Teachers, parents call for CPS restorative justice, not metal detectors
Published: Monday, April 16, 2012
Updated: Monday, April 16, 2012 12:04
Walk into a Chicago Public high school and you’re likely to see two things: a metal detector and a police adjustment station.
“What that tells students is ‘you’re gonna screw up, and we’re ready to book you when you do,’” said Lynn Morton, co-chair of POWER-PAC, a council for Chicago Public Schools’ parent leaders.
Parents, students, administrators and activists gathered in Roosevelt’s Murray-Green library last Friday for a discussion panel on CPS restorative justice. The panel focused on how to make schools safer for girls and LGBTQ students. The discussion was led by members from CReATE, Chicagoland Researchers and Advocates for Transformational Education, and moderated by local Sun-Times columnist and award-winning political reporter, Laura Washington.
The aim of restorative justice, as Jean Klasovsky, a teacher at Farragut Career Academy in Little Village explained, helps to correct and prevent behaviors as opposed to disciplining students with suspension and expulsion.
“Restorative justice works on repairing the relationship between the student and the school after the incident,” said Klasovsky, who presides on a Farragut peer jury. The peer jury consists of trained students who deal with low-level infractions by asking what happened, why, who was hurt, and what needs to be done to repair the situation.
“The perpetrator is given an opportunity to use their skills to make it up to their peers, so they feel a part of the society and is less likely to repeat the infraction than if they had just been suspended,” Klasovsky said.
It’s not common for budget-strapped public schools to prefer the cost-effective punitive system over a time-consuming restorative justice approach, according to Klasovsky.
Morton continues to witness the problems of not investing time to prevent violence and bullying firsthand. She says on an average year, there have been 350 suspensions in her son’s kindergarten-fifth grade school.
“Down the street, neighbors have told me that 350 is nothing,” Morton said. “At another school, it was 500 suspensions in one year. Is that a punishment that kindergarteners can even understand?”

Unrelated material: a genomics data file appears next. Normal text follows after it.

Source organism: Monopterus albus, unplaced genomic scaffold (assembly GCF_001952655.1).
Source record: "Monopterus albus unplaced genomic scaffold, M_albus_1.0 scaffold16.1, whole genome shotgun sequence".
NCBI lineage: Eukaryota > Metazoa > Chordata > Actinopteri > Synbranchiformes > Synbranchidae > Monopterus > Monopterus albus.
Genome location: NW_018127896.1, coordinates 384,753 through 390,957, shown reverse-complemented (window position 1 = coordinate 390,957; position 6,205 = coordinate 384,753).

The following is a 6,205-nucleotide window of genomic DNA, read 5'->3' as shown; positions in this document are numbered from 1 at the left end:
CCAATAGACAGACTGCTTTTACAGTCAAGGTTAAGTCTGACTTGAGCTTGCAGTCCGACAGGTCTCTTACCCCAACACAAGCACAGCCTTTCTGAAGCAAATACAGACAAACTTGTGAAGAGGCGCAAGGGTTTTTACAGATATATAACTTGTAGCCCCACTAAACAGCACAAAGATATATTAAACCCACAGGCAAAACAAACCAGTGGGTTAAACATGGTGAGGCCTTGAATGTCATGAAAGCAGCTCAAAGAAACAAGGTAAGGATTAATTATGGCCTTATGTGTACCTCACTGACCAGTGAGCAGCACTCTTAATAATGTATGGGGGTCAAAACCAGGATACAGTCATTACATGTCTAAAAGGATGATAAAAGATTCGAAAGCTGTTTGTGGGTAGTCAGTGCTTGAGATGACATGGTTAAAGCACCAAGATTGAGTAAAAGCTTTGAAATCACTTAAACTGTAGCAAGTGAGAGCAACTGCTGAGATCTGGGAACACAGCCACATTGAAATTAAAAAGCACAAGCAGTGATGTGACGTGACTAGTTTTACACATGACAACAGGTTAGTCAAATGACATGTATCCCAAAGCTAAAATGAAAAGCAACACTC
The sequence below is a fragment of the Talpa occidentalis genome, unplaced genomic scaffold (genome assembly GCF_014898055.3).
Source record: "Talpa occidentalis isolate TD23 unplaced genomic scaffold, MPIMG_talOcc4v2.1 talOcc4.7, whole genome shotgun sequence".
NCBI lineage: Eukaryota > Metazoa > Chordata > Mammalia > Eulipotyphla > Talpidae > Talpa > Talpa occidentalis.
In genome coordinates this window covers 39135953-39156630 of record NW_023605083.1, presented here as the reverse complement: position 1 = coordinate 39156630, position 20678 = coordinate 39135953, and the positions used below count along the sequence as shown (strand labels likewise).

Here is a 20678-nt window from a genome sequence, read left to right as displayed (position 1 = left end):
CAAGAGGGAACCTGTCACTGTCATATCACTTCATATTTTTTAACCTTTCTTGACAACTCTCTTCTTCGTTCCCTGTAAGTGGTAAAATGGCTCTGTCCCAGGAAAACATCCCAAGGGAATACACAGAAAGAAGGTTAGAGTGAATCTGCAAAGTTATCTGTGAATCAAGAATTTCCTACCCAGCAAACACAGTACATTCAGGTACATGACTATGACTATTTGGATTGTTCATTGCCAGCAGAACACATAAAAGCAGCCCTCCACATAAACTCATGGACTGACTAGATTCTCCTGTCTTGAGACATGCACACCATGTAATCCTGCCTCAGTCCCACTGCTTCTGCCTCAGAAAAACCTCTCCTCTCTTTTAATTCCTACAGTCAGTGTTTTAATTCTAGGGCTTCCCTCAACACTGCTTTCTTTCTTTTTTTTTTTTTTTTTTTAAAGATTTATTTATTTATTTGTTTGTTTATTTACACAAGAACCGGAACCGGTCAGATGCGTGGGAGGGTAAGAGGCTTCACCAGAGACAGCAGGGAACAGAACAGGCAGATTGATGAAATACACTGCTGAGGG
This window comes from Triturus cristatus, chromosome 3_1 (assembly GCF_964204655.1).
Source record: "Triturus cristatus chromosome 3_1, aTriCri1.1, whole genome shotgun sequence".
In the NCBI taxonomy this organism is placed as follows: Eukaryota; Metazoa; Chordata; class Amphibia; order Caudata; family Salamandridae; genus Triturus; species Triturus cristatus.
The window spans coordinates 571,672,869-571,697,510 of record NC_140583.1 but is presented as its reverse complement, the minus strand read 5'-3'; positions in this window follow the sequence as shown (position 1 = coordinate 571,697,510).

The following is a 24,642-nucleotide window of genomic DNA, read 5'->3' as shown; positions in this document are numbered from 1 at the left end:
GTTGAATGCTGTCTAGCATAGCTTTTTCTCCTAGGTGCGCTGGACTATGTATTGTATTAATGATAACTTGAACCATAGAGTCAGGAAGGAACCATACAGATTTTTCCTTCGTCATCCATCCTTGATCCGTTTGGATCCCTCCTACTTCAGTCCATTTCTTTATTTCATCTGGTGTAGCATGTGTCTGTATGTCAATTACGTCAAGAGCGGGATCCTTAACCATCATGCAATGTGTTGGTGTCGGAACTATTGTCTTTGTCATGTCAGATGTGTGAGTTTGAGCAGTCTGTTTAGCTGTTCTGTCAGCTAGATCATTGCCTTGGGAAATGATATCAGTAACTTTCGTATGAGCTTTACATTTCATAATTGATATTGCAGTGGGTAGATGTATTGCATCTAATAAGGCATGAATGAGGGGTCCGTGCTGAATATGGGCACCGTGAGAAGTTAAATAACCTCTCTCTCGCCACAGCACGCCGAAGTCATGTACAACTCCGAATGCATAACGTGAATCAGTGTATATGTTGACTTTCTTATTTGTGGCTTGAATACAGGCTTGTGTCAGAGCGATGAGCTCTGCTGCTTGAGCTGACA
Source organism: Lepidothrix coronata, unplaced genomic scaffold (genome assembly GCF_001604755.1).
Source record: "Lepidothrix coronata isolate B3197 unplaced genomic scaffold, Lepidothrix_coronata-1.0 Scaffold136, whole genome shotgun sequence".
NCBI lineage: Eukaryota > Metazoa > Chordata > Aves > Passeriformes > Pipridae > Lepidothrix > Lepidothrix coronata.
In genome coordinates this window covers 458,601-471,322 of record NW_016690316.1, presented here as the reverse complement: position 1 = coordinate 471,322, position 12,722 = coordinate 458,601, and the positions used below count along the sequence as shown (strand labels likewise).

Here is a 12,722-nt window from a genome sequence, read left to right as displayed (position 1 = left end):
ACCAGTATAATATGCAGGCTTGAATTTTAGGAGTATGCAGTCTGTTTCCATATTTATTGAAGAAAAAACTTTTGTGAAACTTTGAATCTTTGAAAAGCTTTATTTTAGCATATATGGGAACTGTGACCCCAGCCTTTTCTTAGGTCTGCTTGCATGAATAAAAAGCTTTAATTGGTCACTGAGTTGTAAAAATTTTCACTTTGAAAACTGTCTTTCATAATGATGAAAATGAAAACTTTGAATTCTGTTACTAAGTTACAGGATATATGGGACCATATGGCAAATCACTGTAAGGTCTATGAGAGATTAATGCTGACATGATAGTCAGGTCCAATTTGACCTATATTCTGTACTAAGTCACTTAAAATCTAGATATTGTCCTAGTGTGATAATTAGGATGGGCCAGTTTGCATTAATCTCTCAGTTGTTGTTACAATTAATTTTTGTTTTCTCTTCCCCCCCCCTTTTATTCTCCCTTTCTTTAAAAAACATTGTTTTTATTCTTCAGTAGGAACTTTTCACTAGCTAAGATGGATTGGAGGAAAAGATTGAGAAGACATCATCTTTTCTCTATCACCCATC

According to reports released by the public-school advocacy organization High HOPES Coalition, a zero-tolerance school environment can lead to more troubling issues, such as student manipulation and harassment, especially for girls and LGBTQ youth.
“I’ve heard of so many cases where young girls are sexually harassed, and the
explanation is just: ‘boys will be boys,’ ” said Ana Mercado, an advocate for the High
HOPES Coalition. “Unfortunately, students who are in zero-tolerance schools don’t feel safe enough to talk to their administrators, in fear of retaliation.”
Josh Wiersema, a Roosevelt communications student was bullied in high school for being homosexual. He still can remember what was worst about his experience.
“A student made a hurtful remark in front of me and a former boyfriend, and the teacher who was present laughed at it,” Wiersema said. “We talked so much about restorative justice for students, but why aren’t we doing the same for teachers who contribute just as much to these issues?”
Klasovsky offers a key suggestion to establish safe spaces for students: make alliances with teachers and staff who have had training in LGBTQ issues and intergenerational understanding.
Morton ended the panel advocating for change in the public school system, and called CPS’ chief executive Jean-Claude Brizard on his lack of fulfillment on his promise for restorative justice change.
“It’s about preventing violence from happening in our schools, not dealing with it after the fact,” said Morton.
In order to make Roosevelt a safer place for all students, RU Proud is hosting its annual Ally Training workshop this year on Friday, April 20 in AUD 320 at 9:30 a.m.-2 p.m. Contact Lucas Barnhill at firstname.lastname@example.org for questions.